Why It's Critical to Invest in Customer Success
Thanks to the growing popularity of the subscription services model, customer expectations and behaviors are changing and, in turn, forcing businesses to change as well.
One of the biggest benefits of a subscription services model is that customers can increase or decrease their investment in the service based on their needs. This might justifiably frighten subscription services providers during difficult economic times. However, what if the solution wasn't for customers to simply decrease usage but for them to be helped with garnering more value out of the service, so that their businesses can become more profitable?
This was exactly the situation that Salesforce.com faced during the Great Recession. By the beginning of 2009, the faltering economy had caused such significant disruptions among the business community that Salesforce.com executives were worried about losing customers. In an interview later that year with Chairman and CEO Marc Benioff, the executive revealed that this worry prompted Salesforce.com, within a month's time, to change the way it views and serves its customers. When I asked him to elaborate on the change, he replied, "The big change in February was really that we needed to focus much more on the existing customers and their success and who they are and how they're using the service even more than growing [our] business. While growing the business is important—and we certainly are growing the business—we're putting a lot of energy back into the customers…. I get messages from customers every day asking us to help them understand how to be more competitive and work well in this environment. And I'm spending a lot of time on that, staffing that, focusing on that. That was not as high a priority, honestly, in January."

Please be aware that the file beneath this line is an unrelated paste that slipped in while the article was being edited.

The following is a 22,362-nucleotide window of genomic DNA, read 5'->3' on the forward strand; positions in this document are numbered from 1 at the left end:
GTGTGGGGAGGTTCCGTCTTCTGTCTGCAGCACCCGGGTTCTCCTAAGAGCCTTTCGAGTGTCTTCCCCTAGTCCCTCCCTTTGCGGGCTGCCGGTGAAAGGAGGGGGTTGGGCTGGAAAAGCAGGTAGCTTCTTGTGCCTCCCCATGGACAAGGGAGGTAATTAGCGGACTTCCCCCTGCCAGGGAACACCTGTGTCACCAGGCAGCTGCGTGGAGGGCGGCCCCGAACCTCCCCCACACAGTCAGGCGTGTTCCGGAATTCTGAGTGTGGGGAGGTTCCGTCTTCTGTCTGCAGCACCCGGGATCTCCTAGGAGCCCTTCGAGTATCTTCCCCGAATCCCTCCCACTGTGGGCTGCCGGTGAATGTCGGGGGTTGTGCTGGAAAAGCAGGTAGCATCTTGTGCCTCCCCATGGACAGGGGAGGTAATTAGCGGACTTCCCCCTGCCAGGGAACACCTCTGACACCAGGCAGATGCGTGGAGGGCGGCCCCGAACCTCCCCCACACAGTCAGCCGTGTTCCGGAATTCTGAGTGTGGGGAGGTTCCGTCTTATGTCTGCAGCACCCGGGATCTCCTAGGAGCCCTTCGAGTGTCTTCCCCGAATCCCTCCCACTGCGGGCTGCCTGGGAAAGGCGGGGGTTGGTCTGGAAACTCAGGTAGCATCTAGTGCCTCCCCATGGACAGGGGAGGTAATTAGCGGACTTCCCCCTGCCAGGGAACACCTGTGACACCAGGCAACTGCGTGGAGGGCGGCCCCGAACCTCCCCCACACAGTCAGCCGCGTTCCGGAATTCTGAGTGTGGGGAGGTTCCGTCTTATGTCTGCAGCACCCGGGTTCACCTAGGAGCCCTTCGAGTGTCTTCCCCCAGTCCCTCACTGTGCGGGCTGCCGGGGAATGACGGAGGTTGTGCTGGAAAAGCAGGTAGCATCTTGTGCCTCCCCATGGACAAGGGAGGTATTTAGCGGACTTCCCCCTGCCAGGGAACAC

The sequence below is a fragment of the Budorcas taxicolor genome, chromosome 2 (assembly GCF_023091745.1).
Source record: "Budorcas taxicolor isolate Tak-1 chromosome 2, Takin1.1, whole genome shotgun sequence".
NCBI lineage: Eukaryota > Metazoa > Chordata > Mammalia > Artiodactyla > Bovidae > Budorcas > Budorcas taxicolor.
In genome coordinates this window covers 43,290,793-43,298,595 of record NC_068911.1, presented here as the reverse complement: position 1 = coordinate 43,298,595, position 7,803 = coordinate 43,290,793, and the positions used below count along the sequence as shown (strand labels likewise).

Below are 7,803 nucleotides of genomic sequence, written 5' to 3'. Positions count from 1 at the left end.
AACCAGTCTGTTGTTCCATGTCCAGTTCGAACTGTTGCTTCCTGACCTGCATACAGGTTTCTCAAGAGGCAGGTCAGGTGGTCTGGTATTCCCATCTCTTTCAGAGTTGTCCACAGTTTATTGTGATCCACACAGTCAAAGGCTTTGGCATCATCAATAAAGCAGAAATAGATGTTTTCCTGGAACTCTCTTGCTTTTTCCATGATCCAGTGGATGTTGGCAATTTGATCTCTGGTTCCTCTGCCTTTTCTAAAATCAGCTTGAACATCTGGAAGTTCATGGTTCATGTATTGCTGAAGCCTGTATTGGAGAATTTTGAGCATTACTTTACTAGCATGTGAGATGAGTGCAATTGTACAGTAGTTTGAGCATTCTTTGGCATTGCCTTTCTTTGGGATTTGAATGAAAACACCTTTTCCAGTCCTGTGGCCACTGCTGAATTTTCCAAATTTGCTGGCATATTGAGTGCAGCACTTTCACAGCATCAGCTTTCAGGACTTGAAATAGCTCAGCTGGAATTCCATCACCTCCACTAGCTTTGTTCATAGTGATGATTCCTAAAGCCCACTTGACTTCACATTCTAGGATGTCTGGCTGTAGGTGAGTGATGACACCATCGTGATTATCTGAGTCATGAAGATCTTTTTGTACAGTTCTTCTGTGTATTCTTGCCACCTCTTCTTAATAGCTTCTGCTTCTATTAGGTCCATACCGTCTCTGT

Whether organizations are struggling during an economic downturn or simply have to justify every expense in a healthy economy, helping them make the most of a service they are paying for is always a smart move. Subscription services providers should study usage patterns to determine how often and in what ways clients are using the service and make recommendations based on that analysis.
The concept makes so much sense, in fact, that the customer success management industry has emerged because of it. Pioneers in this industry rightfully posit that the more customers use a service, the less likely they are to cancel it.
While the idea makes plenty of sense for subscription services providers, it also makes sense for other business models. As people and products become more digitally connected, there will be new data for organizations to study. Therefore, all businesses can and should become much more attentive to customer behaviors.
Already, RetailNext Inc., an in-store analytics company, provides an analytics platform that measures shopper behavior through Wi-Fi, video cameras, POS systems, mobile devices, and other sources. Retailers can see how shoppers are moving around their stores and how marketing decisions are affecting the path to purchase. With each shopping trip generating an average of 10,000 data points, RetailNext analyzes trillions of data points annually. Additionally, Groupon's Breadcrumb POS system creates customer profiles that capture buying behaviors, transactions, and specific preferences. Based on this information, employees can offer discounts and make relevant recommendations to improve the buying experience and sales.
To see how companies such as Bluenose, Gainsight, ServiceNow, and Totango are tracking customer behaviors for hosted CRM vendors, read our feature story "Customer Success Management Comes of Age," by Associate Editor Oren Smilansky. These solutions are not limited to CRM vendors; their approach to tracking customer behaviors could spark an idea that can be applied to your company.